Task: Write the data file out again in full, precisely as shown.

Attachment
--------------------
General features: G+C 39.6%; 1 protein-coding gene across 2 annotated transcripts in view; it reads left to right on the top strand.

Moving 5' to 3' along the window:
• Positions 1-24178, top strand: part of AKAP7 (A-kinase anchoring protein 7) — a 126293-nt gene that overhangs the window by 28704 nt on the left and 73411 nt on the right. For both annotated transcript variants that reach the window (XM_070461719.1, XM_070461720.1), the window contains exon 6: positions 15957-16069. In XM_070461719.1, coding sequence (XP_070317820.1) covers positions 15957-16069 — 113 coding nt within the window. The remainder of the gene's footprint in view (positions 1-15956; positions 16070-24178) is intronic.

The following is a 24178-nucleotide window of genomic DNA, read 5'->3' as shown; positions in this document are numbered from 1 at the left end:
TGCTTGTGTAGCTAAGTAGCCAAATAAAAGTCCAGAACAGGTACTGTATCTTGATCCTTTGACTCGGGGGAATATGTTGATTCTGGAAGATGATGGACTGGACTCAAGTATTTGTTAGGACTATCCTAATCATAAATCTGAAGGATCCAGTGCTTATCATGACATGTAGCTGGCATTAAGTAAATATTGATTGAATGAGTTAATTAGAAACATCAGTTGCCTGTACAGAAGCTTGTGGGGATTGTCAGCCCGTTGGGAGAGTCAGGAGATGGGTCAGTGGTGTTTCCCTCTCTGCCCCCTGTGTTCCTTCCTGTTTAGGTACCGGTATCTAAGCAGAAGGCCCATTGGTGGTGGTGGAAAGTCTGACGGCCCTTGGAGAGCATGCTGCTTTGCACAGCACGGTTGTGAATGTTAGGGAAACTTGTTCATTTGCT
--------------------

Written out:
General features: G+C 39.6%; 1 protein-coding gene across 2 annotated transcripts in view; it reads left to right on the top strand.

Moving 5' to 3' along the window:
• Positions 1-24178, top strand: part of AKAP7 (A-kinase anchoring protein 7) — a 126293-nt gene that overhangs the window by 28704 nt on the left and 73411 nt on the right. For both annotated transcript variants that reach the window (XM_070461719.1, XM_070461720.1), the window contains exon 6: positions 15957-16069. In XM_070461719.1, coding sequence (XP_070317820.1) covers positions 15957-16069 — 113 coding nt within the window. The remainder of the gene's footprint in view (positions 1-15956; positions 16070-24178) is intronic.

The following is a 24178-nucleotide window of genomic DNA, read 5'->3' as shown; positions in this document are numbered from 1 at the left end:
TGCTTGTGTAGCTAAGTAGCCAAATAAAAGTCCAGAACAGGTACTGTATCTTGATCCTTTGACTCGGGGGAATATGTTGATTCTGGAAGATGATGGACTGGACTCAAGTATTTGTTAGGACTATCCTAATCATAAATCTGAAGGATCCAGTGCTTATCATGACATGTAGCTGGCATTAAGTAAATATTGATTGAATGAGTTAATTAGAAACATCAGTTGCCTGTACAGAAGCTTGTGGGGATTGTCAGCCCGTTGGGAGAGTCAGGAGATGGGTCAGTGGTGTTTCCCTCTCTGCCCCCTGTGTTCCTTCCTGTTTAGGTACCGGTATCTAAGCAGAAGGCCCATTGGTGGTGGTGGAAAGTCTGACGGCCCTTGGAGAGCATGCTGCTTTGCACAGCACGGTTGTGAATGTTAGGGAAACTTGTTCATTTGCT